When asked to estimate the percentage of their “warranty” or “off invoice” credits that were related to actual quality issues, the majority of respondents indicated that 99 percent of warranty returns are not related to an actual quality issue.
Q: What are some of the trends regarding payment terms?
A: One of the key trends tracked in the survey is payment terms with customers. Payment terms with retailers have traditionally increased but for the first time since tracking, they declined slightly for suppliers. Similar declines were seen with OES and WDs. International terms remained steady.
Q: Is in-house manufacturing increasing in volume?
A: The AASA Annual Supplier Benchmarking Survey over the past two years shows the trend of “re-shoring” by manufacturers. Nearly 70 percent of survey participants indicated that their manufacturing was performed in-house during 2014. Manufacturing products in the U.S. has increased since 2013 with more than half of supplier’s products being manufactured domestically.
Additionally, manufacturing products in Mexico has increased in the past year. On average, more than half of suppliers’ products are manufactured in North America. Survey respondents reported that 18 percent of products were manufactured in Mexico compared to 16 percent in the 2013.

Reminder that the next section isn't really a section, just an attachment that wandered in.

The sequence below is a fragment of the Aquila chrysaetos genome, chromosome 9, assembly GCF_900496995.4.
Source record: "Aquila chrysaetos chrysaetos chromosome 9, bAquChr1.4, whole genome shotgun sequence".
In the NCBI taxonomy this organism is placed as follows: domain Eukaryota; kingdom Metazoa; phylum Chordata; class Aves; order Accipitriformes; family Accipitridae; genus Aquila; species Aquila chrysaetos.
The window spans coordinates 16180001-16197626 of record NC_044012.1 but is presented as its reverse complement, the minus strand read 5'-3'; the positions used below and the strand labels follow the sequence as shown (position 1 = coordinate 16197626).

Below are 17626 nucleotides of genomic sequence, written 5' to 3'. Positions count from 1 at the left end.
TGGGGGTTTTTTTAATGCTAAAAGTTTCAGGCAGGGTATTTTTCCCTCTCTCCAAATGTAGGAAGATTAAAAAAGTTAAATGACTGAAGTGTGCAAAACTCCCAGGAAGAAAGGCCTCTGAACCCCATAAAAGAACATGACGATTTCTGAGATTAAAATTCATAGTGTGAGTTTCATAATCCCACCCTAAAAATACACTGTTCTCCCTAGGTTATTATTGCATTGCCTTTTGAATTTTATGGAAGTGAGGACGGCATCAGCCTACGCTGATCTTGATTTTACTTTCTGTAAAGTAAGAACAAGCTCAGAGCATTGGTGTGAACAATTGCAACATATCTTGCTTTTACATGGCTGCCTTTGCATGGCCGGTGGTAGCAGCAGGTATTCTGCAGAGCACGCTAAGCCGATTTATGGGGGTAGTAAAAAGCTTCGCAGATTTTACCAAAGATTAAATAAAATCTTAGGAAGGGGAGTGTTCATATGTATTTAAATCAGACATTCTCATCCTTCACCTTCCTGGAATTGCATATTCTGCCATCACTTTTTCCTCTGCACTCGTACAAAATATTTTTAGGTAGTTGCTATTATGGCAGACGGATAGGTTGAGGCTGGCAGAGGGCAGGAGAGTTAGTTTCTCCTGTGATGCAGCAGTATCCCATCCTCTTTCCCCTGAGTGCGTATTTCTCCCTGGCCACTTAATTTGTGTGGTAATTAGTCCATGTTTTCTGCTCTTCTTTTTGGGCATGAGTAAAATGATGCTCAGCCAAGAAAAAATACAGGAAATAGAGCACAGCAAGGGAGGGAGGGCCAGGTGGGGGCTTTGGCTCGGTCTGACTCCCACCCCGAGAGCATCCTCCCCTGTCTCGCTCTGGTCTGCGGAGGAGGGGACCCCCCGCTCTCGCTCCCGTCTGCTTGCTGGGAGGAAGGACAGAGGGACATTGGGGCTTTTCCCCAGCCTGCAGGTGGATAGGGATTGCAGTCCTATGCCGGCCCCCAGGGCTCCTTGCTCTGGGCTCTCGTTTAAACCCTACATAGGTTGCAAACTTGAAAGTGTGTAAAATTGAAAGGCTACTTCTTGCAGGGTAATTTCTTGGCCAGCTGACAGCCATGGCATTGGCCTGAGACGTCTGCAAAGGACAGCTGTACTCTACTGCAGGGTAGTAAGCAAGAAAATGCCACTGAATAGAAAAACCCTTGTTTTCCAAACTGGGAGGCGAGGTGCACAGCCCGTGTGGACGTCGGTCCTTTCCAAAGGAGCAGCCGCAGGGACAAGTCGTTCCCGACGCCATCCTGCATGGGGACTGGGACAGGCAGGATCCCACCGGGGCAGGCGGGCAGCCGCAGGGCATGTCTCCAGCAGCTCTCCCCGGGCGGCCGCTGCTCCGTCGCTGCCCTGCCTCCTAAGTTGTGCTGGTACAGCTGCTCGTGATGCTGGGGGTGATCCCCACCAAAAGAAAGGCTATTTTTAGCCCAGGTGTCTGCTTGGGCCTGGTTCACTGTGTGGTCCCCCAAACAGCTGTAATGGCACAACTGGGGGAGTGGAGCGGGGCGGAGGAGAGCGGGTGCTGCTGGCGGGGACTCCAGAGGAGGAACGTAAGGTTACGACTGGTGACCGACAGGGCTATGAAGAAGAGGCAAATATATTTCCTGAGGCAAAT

Q: How are industry participants utilizing their marketing budgets?
A: Marketing budgets showed a slight decrease from the previous year for many supplier respondents. On average, marketing spend as a percent of aftermarket revenue was 3 percent for respondents in 2014.
Marketing spend devoted to both advertising and trade fairs increased from 2013. On average, nearly 20 percent of marketing spend is devoted to this segment. Despite customer-specific marketing decreasing this year, supplier respondents indicated they spend the most on average on that segment at nearly 23 percent.
Q: What cataloging trends are being reported?
A: In previous years we included the cataloging benchmarks in the AASA Technology Council IT Spend and Trends Survey, but forth going we decided to house this information in the benchmarking survey. On average, nearly 70 percent of customers are requesting vehicle application data in the ACES format while 60 percent of customers request data in the PIES format. These trends were similar from what has been traditionally by the AASA Technology Council.